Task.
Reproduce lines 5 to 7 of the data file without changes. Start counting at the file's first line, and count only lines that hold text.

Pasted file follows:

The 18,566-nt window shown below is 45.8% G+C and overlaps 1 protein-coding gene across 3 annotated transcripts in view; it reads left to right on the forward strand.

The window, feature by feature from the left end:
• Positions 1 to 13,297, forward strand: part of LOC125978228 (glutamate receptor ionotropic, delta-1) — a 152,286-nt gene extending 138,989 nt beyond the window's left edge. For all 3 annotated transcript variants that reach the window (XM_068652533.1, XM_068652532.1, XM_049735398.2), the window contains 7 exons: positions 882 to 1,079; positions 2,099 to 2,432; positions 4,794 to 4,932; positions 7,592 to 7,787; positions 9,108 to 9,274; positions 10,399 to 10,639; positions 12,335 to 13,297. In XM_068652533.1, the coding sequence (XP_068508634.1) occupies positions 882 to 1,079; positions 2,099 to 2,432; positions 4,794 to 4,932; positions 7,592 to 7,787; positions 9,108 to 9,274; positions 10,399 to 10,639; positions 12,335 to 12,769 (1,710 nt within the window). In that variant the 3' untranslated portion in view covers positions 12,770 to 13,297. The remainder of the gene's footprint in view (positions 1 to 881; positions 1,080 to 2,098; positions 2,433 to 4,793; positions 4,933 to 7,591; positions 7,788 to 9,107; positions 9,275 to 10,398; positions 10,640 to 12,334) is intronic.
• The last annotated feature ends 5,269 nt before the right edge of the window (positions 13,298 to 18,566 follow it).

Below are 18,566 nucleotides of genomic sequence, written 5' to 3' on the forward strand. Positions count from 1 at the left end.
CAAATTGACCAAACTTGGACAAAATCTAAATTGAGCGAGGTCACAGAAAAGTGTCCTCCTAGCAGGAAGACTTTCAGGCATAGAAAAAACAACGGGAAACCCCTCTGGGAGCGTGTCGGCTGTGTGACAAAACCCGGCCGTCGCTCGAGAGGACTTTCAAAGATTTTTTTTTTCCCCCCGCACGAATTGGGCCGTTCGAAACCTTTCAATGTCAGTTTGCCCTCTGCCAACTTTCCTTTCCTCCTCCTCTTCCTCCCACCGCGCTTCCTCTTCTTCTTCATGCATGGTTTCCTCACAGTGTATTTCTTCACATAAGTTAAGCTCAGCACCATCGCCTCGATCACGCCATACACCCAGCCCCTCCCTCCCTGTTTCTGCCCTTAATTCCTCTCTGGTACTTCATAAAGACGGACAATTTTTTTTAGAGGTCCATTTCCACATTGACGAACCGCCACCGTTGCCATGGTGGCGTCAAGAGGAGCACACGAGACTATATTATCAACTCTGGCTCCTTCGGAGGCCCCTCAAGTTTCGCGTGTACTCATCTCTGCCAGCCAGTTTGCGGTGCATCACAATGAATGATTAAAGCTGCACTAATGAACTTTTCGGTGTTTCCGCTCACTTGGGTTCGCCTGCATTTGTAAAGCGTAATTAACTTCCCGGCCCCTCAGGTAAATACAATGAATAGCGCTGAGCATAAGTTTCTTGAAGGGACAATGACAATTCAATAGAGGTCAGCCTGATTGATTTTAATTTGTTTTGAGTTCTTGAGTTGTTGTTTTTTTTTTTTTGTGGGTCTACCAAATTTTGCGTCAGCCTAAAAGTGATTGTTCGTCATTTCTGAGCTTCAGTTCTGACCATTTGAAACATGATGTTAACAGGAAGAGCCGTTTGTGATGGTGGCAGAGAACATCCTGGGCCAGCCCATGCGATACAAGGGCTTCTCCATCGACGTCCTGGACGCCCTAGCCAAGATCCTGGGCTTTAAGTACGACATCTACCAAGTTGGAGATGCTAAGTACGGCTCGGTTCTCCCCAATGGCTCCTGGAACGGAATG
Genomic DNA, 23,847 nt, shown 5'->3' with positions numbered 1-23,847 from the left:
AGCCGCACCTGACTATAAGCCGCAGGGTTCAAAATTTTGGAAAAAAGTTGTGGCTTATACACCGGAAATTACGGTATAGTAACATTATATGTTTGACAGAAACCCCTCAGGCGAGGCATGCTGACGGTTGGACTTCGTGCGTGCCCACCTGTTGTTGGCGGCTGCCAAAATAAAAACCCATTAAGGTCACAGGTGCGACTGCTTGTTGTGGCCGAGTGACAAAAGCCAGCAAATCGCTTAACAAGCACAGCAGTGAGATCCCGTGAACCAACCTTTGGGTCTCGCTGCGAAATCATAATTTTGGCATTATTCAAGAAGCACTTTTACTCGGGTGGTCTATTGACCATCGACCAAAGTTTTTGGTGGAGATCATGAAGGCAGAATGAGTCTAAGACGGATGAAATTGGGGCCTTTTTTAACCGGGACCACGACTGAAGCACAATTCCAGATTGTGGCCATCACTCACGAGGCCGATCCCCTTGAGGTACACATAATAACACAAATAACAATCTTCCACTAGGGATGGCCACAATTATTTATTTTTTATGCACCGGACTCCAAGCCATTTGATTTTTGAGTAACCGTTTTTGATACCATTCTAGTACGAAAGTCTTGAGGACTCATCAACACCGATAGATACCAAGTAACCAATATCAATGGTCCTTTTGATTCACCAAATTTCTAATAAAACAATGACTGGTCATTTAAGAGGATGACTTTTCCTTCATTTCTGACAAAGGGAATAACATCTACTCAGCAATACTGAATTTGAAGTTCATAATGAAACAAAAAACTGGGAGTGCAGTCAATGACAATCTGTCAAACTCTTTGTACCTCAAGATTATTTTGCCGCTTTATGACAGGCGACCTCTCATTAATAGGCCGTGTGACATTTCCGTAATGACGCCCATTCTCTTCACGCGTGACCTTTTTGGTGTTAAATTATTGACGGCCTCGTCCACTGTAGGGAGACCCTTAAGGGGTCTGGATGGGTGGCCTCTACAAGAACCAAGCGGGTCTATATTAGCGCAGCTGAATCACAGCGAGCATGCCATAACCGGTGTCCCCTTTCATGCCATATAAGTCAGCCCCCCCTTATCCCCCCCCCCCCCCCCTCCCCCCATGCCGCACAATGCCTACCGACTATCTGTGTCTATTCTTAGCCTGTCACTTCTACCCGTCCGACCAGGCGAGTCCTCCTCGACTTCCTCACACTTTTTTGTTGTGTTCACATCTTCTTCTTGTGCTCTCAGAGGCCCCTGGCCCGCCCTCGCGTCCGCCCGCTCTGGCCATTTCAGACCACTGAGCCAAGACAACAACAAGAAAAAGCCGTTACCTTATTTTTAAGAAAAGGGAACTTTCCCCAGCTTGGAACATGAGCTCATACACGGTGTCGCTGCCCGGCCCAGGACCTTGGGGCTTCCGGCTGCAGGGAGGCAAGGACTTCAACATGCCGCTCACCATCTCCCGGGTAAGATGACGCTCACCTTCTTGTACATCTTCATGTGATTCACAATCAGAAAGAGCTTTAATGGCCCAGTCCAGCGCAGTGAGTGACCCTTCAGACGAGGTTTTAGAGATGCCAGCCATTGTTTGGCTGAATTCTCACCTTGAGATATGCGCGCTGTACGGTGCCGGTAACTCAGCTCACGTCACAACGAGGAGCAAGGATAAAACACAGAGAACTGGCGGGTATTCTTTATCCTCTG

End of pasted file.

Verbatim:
Below are 18,566 nucleotides of genomic sequence, written 5' to 3' on the forward strand. Positions count from 1 at the left end.
CAAATTGACCAAACTTGGACAAAATCTAAATTGAGCGAGGTCACAGAAAAGTGTCCTCCTAGCAGGAAGACTTTCAGGCATAGAAAAAACAACGGGAAACCCCTCTGGGAGCGTGTCGGCTGTGTGACAAAACCCGGCCGTCGCTCGAGAGGACTTTCAAAGATTTTTTTTTTCCCCCCGCACGAATTGGGCCGTTCGAAACCTTTCAATGTCAGTTTGCCCTCTGCCAACTTTCCTTTCCTCCTCCTCTTCCTCCCACCGCGCTTCCTCTTCTTCTTCATGCATGGTTTCCTCACAGTGTATTTCTTCACATAAGTTAAGCTCAGCACCATCGCCTCGATCACGCCATACACCCAGCCCCTCCCTCCCTGTTTCTGCCCTTAATTCCTCTCTGGTACTTCATAAAGACGGACAATTTTTTTTAGAGGTCCATTTCCACATTGACGAACCGCCACCGTTGCCATGGTGGCGTCAAGAGGAGCACACGAGACTATATTATCAACTCTGGCTCCTTCGGAGGCCCCTCAAGTTTCGCGTGTACTCATCTCTGCCAGCCAGTTTGCGGTGCATCACAATGAATGATTAAAGCTGCACTAATGAACTTTTCGGTGTTTCCGCTCACTTGGGTTCGCCTGCATTTGTAAAGCGTAATTAACTTCCCGGCCCCTCAGGTAAATACAATGAATAGCGCTGAGCATAAGTTTCTTGAAGGGACAATGACAATTCAATAGAGGTCAGCCTGATTGATTTTAATTTGTTTTGAGTTCTTGAGTTGTTGTTTTTTTTTTTTTGTGGGTCTACCAAATTTTGCGTCAGCCTAAAAGTGATTGTTCGTCATTTCTGAGCTTCAGTTCTGACCATTTGAAACATGATGTTAACAGGAAGAGCCGTTTGTGATGGTGGCAGAGAACATCCTGGGCCAGCCCATGCGATACAAGGGCTTCTCCATCGACGTCCTGGACGCCCTAGCCAAGATCCTGGGCTTTAAGTACGACATCTACCAAGTTGGAGATGCTAAGTACGGCTCGGTTCTCCCCAATGGCTCCTGGAACGGAATG
Genomic DNA, 23,847 nt, shown 5'->3' with positions numbered 1-23,847 from the left: